North and South Korea begin destroying border guard posts

Posted November 15, 2018

New satellite imagery released by the Center for Strategic and International Studies shows the Sakkanmol Missile Operating Base, one of more than a dozen locations where North Korea continues to develop ballistic missiles.

Since the summit in Singapore, North Korea has forgone nuclear and missile tests, dismantled a missile test site and promised to also break up the country's main nuclear complex.

Japan, which has called on the worldwide community to maintain pressure on Pyongyang, is supportive of the United States' latest stance on the annual military drills that Trump indefinitely suspended following his first-ever summit with North Korean leader Kim Jong Un in mid-June in Singapore.

Pompeo and other USA officials have said that clearly includes dismantling its entire nuclear weapons program, but North Korea has not confirmed that.

An official with South Korea's Joint Chiefs of Staff also told reporters that Seoul is "familiar" with the sites identified in the report but declined to confirm whether intelligence had indicated any recent changes at the bases.

The Trump administration has touched on the possibility of resuming the two major spring exercises with South Korea known as Key Resolve and Foal Eagle, the sources said.

The quiet continual operation of Sakkanmol and other sites flies in the face of what the Trump administration says is a pledge by North Korea to dismantle its nuclear weapons program.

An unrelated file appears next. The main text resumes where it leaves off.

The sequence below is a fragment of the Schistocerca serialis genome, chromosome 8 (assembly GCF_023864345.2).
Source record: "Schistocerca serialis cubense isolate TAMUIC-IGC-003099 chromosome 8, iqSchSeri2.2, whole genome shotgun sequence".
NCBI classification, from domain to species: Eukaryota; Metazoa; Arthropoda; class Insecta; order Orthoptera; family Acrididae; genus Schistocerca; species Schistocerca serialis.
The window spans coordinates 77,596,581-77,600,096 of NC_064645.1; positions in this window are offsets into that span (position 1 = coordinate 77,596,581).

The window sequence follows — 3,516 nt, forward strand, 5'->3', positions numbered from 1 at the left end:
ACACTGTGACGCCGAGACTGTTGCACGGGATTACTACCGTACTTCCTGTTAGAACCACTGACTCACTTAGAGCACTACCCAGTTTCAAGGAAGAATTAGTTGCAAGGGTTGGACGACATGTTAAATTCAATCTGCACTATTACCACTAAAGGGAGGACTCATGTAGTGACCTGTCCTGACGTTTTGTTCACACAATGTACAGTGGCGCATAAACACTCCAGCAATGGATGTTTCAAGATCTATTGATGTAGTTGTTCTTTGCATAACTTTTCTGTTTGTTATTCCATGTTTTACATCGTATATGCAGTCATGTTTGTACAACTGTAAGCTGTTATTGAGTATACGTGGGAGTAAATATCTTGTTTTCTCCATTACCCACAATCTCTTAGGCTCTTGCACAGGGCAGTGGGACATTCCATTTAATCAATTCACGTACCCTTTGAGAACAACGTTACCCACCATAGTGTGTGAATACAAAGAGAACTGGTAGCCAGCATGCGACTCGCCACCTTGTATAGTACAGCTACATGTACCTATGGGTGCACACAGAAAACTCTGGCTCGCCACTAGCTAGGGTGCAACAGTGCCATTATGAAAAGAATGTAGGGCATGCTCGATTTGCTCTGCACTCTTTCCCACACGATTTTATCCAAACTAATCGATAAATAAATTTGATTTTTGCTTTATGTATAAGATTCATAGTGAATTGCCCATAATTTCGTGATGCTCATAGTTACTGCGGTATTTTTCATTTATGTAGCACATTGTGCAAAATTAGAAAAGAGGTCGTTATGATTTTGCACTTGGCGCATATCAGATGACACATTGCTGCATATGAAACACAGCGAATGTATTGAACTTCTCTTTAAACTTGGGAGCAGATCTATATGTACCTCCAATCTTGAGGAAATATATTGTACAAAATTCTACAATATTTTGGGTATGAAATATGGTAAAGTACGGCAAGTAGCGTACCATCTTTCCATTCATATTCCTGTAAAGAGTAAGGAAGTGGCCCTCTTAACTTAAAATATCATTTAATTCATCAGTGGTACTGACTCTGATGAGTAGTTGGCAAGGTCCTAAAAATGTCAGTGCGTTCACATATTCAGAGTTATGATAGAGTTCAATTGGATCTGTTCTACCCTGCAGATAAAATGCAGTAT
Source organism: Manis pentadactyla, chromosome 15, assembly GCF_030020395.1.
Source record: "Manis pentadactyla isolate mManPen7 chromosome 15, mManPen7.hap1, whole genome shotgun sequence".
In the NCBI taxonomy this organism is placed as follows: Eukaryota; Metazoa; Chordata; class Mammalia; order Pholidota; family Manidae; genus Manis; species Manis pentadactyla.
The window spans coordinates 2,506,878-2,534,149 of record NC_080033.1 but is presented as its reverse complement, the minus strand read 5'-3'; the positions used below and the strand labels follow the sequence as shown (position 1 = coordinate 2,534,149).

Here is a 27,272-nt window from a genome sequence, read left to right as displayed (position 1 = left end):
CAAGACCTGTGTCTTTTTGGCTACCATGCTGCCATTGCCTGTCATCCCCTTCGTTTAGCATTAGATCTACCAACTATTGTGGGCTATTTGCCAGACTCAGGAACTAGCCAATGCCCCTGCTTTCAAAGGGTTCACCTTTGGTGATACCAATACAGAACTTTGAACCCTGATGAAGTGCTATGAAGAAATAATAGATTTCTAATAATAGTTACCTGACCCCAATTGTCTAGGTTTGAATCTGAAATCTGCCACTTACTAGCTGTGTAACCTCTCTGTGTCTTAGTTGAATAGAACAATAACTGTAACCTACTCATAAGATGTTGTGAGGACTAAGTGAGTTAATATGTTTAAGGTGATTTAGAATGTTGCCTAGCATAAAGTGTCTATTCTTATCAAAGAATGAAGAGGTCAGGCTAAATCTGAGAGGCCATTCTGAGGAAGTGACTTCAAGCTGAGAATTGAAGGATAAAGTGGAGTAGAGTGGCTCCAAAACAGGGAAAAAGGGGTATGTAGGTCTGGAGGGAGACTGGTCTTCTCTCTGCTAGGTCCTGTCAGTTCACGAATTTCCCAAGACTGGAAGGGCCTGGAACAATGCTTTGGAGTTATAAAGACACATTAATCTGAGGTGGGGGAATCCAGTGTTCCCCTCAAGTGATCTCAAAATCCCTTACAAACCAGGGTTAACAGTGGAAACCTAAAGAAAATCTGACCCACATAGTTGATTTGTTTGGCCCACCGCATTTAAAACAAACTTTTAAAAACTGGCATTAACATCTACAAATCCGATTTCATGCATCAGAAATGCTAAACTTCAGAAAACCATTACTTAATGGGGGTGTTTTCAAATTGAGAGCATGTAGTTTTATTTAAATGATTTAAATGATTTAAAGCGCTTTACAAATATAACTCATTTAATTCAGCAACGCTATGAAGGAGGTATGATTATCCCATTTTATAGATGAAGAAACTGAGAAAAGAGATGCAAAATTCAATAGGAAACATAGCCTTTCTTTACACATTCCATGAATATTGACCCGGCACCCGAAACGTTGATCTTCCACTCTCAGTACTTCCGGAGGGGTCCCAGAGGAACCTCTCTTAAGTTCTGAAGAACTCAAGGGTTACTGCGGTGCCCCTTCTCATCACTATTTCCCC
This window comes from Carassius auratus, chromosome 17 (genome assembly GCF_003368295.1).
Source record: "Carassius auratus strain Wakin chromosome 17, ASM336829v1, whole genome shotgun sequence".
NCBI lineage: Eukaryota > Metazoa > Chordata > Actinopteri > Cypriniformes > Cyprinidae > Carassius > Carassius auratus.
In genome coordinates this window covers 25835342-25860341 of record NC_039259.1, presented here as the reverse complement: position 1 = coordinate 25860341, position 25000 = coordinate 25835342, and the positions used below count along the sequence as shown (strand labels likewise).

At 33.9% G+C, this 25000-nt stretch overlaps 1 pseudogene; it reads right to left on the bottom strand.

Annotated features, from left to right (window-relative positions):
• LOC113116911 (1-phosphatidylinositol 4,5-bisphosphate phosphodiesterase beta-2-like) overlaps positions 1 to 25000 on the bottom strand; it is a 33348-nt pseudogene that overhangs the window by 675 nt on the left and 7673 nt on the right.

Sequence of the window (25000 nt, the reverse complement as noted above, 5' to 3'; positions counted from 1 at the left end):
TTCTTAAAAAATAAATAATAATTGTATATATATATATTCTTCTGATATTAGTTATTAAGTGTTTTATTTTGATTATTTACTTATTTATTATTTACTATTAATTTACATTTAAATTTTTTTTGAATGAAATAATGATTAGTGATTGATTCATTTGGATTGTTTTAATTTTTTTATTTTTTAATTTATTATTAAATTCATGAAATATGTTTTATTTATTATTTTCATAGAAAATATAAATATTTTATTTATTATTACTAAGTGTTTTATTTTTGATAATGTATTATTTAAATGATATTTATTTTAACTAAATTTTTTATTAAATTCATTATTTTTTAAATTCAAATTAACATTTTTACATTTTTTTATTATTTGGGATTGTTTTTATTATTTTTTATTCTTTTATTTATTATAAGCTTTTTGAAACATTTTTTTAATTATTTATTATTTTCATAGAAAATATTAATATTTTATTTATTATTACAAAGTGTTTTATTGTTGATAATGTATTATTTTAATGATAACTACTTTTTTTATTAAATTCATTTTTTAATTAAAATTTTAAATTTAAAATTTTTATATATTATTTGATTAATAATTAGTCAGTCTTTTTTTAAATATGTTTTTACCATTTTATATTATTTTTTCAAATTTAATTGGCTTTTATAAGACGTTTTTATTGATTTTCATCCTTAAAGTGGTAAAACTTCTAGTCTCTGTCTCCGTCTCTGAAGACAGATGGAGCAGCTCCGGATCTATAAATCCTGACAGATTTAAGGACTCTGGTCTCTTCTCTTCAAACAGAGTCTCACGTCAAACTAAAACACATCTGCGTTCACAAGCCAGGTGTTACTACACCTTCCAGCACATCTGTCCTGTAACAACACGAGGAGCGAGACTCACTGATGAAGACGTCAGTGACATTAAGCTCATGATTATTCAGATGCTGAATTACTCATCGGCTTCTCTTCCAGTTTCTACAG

The day after the summit, Trump wrote on Twitter that there was "no longer a nuclear threat from North Korea".

"Our government will participate in the adoption of the resolution under the basic principle to make joint efforts with the global community for the human rights of North Korean people to be addressed substantively as a universal value of mankind", Kim said at a press briefing.

Under an agreement made between their generals in late October, North and South Korea agreed to each remove 10 posts and preserve one on either side of the frontier.

Bases for strategic weapons such as intercontinental ballistic missiles - whose development is the subject of sanctions - are located deep inside the country.

Within the Japanese government, many believe that North Korea will not completely abandon its nuclear ambitions if the United States does not exert strong pressure on Pyongyang.

Indeed, it appears to be adding to its stockpile: U.S. intelligence reports from the northern summer found that North Korea had begun producing new missiles at a factory, and Secretary of State Mike Pompeo acknowledged during Senate testimony that Pyongyang "continues to produce fissile material".

'While missiles could be launched from within them in an emergency, Korean People's Army (KPA) operational procedures call for missile launchers to disperse from the bases to pre-surveyed or semi-prepared launch sites for operations'.

The Centre for Strategic and International Studies (CSIS) thinktank in Washington however has published satellite photographs of a short-range ballistic missile operating base near the demilitarized zone (DMZ) capable of accommodating medium-range missiles and threatening United States forces in the region.

"We've made incredible progress - beyond incredible".